The 2020 Allianz Football League gets under way on Saturday with plenty of intriguing subplots across all four divisions.

The biggest bone of contention, however, will surround the new playing rules.

But the league will also have implications on the summer, with the Division 1 teams, the top six from Division 2 and the top two from Division 3 automatically advancing to at least the All-Ireland Football Championship qualifiers.

All other teams from Division 3 and 4 must reach their respective provincial finals to be eligible to participate on the road to the Sam Maguire rather than going down the second tier route.

Find out all the league fixtures details below as well as where to catch the games. 

Colm O'Rourke's Allianz Football Division 1 predictions


Live blogs plus live score updates on RTÉ.ie and the RTÉ News Now App. 


Updates, analysis, reports and reaction from Divisions 1, 2, 3 and 4 on Sunday Sport.


Highlights from the weekend's games on Allianz League Sunday on RTÉ2 and RTÉ Player from 9.30pm, including including Tyrone v Meath and Galway v Monaghan in Allianz FL Division 1. 


Saturday: Cloudy with a good deal of dry weather across the country, patches of drizzle, mist and fog. Highest temperatures of 6 to 9 degrees in moderate southerly breezes, fresh along west and northwest coasts.

Sunday: Rain will clear quickly from the east on Sunday to leave a cold and blustery day with sunshine and scattered showers, some wintry. Maximum afternoon temperatures of 4 to 7 degrees in brisk southwest winds. 



New Rules Reach Wider Audience


For the first time in 2020, a wider audience will see how football's new rules will impact the on-field action in an inter-county setting.

There are three regulations - the sin bin, advanced mark and kick-out that will be under scrutiny in terms of how they work and positively or adversely affect the game.

Firstly, the sin bin is the new sanction dealing with black card offences. The offending players will be sidelined for 10 minutes after receipt of a black card following a cynical foul.

The concern, however, is that the clock will not be stopped during the 10 minutes which opens the possibility of teams who find themselves down to 14 men or fewer trying to slow the game down or wasting time during that time period.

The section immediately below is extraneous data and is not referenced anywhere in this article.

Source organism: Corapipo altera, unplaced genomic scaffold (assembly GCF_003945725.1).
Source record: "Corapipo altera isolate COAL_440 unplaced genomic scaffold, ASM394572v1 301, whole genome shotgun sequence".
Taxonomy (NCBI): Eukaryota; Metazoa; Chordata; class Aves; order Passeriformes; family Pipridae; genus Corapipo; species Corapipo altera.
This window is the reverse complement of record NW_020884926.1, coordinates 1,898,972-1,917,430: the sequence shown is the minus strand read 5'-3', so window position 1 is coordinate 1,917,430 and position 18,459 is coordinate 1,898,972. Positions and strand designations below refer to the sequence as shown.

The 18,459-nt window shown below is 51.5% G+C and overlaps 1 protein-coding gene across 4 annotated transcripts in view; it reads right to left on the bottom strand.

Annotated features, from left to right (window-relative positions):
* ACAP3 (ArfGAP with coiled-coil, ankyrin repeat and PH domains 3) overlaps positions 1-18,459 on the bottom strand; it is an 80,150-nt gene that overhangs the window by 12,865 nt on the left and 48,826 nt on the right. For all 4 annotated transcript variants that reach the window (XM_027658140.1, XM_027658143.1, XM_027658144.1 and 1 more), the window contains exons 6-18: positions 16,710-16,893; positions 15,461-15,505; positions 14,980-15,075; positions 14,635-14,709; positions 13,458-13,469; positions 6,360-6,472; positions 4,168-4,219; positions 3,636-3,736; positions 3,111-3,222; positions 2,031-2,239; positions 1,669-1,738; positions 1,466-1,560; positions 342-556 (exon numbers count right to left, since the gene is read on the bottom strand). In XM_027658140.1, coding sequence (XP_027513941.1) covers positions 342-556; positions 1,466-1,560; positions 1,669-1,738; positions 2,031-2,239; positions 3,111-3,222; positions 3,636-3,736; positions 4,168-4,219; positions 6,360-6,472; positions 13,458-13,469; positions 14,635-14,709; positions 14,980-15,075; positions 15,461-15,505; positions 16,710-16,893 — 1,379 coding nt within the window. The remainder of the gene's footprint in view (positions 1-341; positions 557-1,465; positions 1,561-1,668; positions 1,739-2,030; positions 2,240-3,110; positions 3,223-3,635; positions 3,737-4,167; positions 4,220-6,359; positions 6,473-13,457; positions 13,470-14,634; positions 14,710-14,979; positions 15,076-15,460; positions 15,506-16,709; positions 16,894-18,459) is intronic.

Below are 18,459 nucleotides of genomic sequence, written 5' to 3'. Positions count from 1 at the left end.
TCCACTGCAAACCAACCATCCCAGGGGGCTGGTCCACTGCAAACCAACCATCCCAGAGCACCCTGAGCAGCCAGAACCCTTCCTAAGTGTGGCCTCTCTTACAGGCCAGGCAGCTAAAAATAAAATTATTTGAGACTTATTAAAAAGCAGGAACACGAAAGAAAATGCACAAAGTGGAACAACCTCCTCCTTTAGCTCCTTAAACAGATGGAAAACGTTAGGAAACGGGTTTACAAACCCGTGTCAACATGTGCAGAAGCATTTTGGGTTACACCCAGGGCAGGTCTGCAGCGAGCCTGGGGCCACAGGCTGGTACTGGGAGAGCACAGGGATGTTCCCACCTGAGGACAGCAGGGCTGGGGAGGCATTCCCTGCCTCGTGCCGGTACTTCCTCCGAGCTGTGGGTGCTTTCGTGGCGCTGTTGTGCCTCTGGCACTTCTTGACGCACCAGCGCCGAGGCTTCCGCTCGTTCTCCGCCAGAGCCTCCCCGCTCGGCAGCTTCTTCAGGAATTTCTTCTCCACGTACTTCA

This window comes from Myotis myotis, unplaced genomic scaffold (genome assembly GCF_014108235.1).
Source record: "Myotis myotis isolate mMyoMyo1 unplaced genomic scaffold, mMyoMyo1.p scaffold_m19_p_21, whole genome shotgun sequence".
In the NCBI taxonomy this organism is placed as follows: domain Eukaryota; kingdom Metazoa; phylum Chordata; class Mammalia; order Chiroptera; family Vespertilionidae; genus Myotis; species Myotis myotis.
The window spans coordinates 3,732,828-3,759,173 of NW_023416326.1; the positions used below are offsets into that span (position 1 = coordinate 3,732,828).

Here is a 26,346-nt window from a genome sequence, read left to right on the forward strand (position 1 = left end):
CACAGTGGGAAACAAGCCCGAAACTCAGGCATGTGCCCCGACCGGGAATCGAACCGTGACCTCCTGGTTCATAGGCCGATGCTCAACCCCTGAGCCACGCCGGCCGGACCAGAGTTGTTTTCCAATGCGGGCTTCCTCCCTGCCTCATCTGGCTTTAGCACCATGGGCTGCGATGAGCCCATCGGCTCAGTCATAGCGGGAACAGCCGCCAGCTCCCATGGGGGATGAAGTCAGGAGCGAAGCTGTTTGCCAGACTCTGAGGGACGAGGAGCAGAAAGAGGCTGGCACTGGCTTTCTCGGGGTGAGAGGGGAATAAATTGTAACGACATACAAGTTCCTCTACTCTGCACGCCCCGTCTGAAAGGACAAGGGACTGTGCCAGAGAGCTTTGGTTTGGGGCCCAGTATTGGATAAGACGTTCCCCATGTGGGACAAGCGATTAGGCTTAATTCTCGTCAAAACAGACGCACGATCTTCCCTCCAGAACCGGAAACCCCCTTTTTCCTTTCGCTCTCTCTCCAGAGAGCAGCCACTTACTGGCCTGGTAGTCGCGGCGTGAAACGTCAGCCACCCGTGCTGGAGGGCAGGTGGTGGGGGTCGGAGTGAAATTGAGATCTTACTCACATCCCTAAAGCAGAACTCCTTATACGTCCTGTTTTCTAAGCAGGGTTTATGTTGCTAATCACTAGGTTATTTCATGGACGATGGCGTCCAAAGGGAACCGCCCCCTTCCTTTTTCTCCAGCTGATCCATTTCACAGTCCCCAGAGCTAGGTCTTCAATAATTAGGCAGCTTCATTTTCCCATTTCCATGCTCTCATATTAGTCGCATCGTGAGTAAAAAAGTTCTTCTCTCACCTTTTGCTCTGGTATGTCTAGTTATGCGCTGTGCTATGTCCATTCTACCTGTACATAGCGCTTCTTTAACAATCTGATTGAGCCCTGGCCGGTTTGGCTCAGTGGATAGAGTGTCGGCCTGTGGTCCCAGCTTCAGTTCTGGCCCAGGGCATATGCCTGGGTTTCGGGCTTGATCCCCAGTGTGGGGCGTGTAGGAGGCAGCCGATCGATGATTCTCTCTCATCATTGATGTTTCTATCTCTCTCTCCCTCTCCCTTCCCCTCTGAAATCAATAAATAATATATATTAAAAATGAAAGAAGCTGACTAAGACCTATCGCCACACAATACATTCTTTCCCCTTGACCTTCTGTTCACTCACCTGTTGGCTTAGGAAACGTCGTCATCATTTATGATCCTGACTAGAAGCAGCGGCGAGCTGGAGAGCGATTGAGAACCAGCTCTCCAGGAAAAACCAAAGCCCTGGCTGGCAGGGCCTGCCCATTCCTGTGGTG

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Secondly, the advanced mark will have a significant impact, even perhaps when it comes to the profile of players that managers select in their half and full forward lines, and conversely in the defensive ranks.

As the rule states, a mark can be called when a forward or defensive player catches a ball cleanly that has been kicked from on or outside the 45 metre line - once the ball has travelled at least 20 metres. The player awarded an advanced mark will then have 15 seconds to take a kick.

For attacking catches within the 13 metre line, the play is brought back to that line.

In essence, it is a rule brought in to encourage and reward the art of high fielding. 

Stephen Cluxton, Aidan O'Shea and Philip McMahon contest a high ball
Stephen Cluxton, Aidan O'Shea and Philip McMahon contest a high ball

But the worry for its critics are whether it will make football too stop-start, less free-flowing and a little too similar to Australian Rules in that regard.

Thirdly, kick-out strategies and counter-strategies will have to evolve given that all kick-outs must be made from the 20-metre line and the ball cannot go backwards. 

How teams press and utilise kick outs will be interesting given the first line of attackers and defenders must be at least 13 metres away from the ball when it is kicked and given the existence of the aforementioned advanced mark, will we see more teams become more direct in their attacking play?

Read Declan Whooley's Division by division breakdown of the league here.